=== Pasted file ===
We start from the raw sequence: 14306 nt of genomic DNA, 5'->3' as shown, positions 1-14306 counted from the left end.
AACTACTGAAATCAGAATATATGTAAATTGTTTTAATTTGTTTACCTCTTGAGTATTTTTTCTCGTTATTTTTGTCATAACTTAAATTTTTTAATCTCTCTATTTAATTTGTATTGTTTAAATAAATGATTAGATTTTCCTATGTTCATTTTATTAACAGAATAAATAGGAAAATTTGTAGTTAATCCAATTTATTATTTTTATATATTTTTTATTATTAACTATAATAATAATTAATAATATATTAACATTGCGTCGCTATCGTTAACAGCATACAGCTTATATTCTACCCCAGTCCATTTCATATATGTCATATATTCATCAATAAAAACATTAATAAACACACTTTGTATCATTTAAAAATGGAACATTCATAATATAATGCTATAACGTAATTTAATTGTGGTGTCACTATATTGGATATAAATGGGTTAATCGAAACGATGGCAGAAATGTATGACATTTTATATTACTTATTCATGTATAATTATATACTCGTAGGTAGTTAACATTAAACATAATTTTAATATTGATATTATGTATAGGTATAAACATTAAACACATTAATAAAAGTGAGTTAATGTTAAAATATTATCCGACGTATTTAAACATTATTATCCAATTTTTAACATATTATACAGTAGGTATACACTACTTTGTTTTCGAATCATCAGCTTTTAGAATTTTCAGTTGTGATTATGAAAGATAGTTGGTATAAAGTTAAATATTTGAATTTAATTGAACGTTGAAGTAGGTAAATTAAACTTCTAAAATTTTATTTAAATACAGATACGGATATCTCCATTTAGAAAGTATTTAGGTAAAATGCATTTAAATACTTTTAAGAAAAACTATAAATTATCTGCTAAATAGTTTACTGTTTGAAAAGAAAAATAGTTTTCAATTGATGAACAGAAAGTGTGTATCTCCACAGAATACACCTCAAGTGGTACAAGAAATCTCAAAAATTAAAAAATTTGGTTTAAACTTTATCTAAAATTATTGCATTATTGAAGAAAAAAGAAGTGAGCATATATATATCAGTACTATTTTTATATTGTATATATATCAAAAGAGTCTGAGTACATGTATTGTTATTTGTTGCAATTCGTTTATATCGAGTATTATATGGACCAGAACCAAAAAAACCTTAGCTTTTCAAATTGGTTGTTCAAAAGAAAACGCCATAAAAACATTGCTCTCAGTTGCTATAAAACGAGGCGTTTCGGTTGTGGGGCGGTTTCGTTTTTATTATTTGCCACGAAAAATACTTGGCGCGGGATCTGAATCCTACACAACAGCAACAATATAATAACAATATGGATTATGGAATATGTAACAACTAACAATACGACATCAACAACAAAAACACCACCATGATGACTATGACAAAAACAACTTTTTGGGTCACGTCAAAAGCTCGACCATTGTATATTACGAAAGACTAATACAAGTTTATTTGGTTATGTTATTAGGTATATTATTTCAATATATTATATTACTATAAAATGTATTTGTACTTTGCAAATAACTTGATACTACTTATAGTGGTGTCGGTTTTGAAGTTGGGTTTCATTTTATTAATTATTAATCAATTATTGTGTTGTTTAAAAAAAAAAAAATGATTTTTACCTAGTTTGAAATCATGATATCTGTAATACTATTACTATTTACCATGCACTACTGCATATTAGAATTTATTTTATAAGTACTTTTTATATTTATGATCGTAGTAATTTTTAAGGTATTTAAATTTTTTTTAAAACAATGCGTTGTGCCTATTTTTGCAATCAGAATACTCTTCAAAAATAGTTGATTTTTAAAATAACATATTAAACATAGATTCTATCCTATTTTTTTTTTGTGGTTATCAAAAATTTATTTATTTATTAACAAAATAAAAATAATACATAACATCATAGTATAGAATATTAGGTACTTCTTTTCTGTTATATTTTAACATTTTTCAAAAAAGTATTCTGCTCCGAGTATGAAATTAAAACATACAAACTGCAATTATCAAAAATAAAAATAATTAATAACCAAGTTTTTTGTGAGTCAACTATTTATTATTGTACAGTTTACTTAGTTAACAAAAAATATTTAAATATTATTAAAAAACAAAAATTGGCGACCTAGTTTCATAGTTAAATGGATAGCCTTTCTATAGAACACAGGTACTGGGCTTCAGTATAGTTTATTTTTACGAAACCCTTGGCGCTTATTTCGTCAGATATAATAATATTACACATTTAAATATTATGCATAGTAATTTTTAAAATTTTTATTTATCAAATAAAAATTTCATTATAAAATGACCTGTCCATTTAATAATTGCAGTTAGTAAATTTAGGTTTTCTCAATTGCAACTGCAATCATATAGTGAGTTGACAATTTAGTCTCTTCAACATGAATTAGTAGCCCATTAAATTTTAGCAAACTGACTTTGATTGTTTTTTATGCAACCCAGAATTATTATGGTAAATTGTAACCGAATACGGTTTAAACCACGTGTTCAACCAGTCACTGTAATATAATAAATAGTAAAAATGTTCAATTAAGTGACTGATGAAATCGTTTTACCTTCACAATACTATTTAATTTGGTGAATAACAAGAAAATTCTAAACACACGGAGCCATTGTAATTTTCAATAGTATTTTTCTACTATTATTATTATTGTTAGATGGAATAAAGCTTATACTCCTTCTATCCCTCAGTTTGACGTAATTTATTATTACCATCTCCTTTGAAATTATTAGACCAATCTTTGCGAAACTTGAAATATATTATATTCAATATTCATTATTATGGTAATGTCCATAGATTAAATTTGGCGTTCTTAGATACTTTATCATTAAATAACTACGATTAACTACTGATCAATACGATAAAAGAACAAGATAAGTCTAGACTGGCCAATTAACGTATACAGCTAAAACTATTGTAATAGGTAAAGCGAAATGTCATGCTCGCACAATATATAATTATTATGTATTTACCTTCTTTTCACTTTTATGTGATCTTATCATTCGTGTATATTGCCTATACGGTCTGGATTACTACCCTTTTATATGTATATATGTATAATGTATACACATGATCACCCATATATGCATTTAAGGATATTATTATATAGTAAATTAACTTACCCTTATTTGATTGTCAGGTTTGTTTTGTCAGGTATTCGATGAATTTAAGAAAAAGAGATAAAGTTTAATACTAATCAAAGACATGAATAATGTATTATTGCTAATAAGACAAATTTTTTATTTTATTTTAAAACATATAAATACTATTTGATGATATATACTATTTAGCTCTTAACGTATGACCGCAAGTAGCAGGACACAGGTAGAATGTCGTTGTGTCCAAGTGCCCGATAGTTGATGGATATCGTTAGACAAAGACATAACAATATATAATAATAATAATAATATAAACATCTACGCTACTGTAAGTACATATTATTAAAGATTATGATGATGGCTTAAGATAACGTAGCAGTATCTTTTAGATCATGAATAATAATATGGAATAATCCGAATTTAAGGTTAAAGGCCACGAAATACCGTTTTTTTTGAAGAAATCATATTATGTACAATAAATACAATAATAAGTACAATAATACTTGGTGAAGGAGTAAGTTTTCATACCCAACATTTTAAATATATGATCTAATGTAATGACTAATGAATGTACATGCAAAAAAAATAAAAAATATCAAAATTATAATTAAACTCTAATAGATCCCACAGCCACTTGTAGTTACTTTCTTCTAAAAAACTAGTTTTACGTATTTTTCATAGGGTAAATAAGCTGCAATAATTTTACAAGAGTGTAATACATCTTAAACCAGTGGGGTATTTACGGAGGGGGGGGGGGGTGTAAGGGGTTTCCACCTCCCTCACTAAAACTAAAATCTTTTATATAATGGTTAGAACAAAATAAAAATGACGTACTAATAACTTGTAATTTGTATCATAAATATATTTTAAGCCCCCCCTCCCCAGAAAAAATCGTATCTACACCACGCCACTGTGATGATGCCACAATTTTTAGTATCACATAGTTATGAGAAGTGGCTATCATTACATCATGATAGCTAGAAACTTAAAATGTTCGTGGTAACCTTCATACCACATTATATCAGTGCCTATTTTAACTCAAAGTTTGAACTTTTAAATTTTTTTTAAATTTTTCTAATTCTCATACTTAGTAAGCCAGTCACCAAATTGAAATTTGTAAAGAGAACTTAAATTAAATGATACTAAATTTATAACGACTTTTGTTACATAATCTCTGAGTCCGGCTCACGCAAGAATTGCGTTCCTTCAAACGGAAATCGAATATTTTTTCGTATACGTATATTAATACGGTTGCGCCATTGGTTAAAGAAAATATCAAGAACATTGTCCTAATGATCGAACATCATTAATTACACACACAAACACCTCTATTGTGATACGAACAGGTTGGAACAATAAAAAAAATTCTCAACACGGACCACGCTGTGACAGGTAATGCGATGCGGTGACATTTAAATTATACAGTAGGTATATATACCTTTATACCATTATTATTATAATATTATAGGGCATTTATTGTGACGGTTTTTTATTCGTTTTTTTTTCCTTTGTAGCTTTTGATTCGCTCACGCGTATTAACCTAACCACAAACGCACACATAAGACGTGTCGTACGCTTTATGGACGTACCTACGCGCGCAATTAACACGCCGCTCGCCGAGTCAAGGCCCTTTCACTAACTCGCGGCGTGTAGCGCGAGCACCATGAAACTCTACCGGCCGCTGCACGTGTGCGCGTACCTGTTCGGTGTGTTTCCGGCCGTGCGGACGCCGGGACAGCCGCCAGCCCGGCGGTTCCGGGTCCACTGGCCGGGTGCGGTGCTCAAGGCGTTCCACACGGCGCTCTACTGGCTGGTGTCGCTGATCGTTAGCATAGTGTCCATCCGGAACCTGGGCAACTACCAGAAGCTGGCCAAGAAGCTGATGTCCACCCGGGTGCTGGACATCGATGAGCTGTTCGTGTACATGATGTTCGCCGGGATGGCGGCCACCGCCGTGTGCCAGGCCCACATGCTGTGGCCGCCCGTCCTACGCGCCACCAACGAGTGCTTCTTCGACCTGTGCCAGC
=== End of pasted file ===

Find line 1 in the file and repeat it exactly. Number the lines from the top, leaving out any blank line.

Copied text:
We start from the raw sequence: 14306 nt of genomic DNA, 5'->3' as shown, positions 1-14306 counted from the left end.